Otto von Bismarck, the leading German statesman of the 19th century, once joked, “There is a Providence that protects idiots, drunkards, children, and the US of America.” He said this not because the Americans were a great concern for him - his main interest in the US was trade -, but as the architect of the first unified German state, he was setting the tone for what two generations of German nationals would feel about America’s apparent invulnerability. It would always be better, thus, to keep America away from Germany's business.
Nonetheless, during the two major wars of the 20th century, America and Germany did indeed clash against each other, and in both cases, American entry into the war was a decisive factor in the defeat of the Germans. Germany had a good reason for desiring the non-interference of the American colossus: with a declining British Empire, and the rest of Europe mired in a diplomatic labyrinth, America seemed to be the only nation with the capacity to tip the scales in a major war.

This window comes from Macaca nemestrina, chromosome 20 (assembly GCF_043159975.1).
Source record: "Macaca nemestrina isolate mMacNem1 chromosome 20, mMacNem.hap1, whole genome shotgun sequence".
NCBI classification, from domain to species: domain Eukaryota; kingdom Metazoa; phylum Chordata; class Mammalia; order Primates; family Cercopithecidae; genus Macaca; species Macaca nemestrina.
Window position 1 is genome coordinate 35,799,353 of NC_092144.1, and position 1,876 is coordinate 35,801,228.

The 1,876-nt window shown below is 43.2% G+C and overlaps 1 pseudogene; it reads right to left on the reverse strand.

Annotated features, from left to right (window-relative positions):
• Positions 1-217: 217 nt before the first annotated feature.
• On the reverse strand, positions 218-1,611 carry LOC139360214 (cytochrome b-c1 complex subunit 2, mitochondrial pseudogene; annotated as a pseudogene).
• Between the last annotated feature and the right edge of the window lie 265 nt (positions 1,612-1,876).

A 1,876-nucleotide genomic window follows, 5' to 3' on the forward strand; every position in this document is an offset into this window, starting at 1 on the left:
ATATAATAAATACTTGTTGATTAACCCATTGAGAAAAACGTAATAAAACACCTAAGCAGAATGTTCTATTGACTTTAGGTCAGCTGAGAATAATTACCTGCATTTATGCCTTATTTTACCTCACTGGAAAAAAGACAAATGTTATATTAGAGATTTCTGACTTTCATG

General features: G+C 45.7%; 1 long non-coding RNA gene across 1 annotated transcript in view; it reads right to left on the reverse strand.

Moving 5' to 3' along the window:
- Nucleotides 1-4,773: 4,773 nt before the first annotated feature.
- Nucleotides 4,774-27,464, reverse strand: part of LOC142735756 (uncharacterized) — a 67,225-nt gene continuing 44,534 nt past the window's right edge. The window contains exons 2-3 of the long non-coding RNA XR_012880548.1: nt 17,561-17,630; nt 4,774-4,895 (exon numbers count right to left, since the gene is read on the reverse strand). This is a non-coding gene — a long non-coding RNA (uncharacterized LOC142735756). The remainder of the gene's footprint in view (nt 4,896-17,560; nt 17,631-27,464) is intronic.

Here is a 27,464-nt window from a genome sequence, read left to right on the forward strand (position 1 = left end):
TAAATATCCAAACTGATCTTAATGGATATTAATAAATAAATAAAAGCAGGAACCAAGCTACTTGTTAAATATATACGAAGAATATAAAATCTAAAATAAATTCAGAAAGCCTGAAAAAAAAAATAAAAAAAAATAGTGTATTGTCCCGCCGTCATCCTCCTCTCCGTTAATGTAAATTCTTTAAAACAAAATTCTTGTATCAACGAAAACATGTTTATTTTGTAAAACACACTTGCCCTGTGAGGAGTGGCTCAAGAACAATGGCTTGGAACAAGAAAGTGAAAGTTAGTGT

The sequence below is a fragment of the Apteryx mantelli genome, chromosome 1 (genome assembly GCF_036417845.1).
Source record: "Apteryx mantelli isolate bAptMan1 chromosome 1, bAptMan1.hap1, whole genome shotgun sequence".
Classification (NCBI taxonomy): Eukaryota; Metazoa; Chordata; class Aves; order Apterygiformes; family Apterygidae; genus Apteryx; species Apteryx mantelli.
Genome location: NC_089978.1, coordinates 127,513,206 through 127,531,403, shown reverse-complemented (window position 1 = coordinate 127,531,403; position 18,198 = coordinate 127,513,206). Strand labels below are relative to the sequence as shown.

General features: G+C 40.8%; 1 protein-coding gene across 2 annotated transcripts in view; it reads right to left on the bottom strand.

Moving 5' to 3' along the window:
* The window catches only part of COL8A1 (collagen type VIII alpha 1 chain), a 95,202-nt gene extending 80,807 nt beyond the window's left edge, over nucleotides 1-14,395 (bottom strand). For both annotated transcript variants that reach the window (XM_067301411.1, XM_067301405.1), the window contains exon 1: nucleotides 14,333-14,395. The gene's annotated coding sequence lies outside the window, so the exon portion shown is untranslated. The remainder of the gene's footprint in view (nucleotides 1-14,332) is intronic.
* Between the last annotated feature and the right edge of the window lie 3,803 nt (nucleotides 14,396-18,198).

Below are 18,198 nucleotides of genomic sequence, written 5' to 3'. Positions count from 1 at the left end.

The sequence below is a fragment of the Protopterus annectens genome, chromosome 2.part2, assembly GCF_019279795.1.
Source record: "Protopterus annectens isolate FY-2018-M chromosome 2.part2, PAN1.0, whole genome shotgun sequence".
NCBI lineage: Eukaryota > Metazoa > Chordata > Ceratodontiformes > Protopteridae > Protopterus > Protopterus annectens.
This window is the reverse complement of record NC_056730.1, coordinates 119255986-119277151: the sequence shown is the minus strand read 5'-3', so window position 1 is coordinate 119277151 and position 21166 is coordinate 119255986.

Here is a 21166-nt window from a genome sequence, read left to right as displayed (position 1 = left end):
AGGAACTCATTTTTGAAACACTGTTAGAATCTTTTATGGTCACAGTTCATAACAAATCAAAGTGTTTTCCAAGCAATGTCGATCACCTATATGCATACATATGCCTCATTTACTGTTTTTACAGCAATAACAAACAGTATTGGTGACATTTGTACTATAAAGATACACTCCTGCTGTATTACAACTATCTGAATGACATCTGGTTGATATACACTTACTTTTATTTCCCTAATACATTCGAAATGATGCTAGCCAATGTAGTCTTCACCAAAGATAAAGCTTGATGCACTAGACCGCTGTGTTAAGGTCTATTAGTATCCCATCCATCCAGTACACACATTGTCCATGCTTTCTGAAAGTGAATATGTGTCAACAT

On both occasions, Germany hoped to wage a proxy war against an undeclared enemy. In World War I, Germany planned an invasion from Mexico not once but on several occasions, one of them with a formal invitation to the president of Mexico to lead it. This would have been a German-Mexican coalition that, if successful, would have rewarded Mexico with part of the territories lost in 1847, namely Texas, Arizona, and New Mexico. To be sure, the Kaiser knew that Mexico had no chance of winning that war, even with German aid, nor of regaining its lost territory, but the German Empire did not really care about Mexico, nor was expecting a Mexican victory. Germany only needed to buy more time, enough to defeat America’s European allies so that when the US succeeded in subduing the Mexicans, it would have to negotiate with a victorious Germany.